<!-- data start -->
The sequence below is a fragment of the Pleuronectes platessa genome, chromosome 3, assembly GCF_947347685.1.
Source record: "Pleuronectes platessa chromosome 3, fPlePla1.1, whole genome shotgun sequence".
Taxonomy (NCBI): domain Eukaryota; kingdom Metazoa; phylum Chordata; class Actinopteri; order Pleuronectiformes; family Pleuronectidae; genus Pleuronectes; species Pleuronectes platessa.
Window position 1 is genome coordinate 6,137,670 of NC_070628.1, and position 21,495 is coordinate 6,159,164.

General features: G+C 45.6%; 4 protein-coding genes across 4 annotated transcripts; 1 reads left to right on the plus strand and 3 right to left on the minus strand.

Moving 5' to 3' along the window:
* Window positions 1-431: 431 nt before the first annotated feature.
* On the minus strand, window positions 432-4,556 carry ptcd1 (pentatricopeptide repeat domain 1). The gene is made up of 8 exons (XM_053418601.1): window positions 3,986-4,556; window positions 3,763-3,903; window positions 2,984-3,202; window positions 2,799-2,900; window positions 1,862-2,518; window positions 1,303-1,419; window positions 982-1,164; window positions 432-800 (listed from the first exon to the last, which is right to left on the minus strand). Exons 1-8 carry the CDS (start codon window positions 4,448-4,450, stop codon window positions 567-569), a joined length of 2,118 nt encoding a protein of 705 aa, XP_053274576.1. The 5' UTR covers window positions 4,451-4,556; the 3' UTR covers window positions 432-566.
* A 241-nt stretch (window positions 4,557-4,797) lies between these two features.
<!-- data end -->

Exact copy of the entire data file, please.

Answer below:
The sequence below is a fragment of the Pleuronectes platessa genome, chromosome 3, assembly GCF_947347685.1.
Source record: "Pleuronectes platessa chromosome 3, fPlePla1.1, whole genome shotgun sequence".
Taxonomy (NCBI): domain Eukaryota; kingdom Metazoa; phylum Chordata; class Actinopteri; order Pleuronectiformes; family Pleuronectidae; genus Pleuronectes; species Pleuronectes platessa.
Window position 1 is genome coordinate 6,137,670 of NC_070628.1, and position 21,495 is coordinate 6,159,164.

General features: G+C 45.6%; 4 protein-coding genes across 4 annotated transcripts; 1 reads left to right on the plus strand and 3 right to left on the minus strand.

Moving 5' to 3' along the window:
* Window positions 1-431: 431 nt before the first annotated feature.
* On the minus strand, window positions 432-4,556 carry ptcd1 (pentatricopeptide repeat domain 1). The gene is made up of 8 exons (XM_053418601.1): window positions 3,986-4,556; window positions 3,763-3,903; window positions 2,984-3,202; window positions 2,799-2,900; window positions 1,862-2,518; window positions 1,303-1,419; window positions 982-1,164; window positions 432-800 (listed from the first exon to the last, which is right to left on the minus strand). Exons 1-8 carry the CDS (start codon window positions 4,448-4,450, stop codon window positions 567-569), a joined length of 2,118 nt encoding a protein of 705 aa, XP_053274576.1. The 5' UTR covers window positions 4,451-4,556; the 3' UTR covers window positions 432-566.
* A 241-nt stretch (window positions 4,557-4,797) lies between these two features.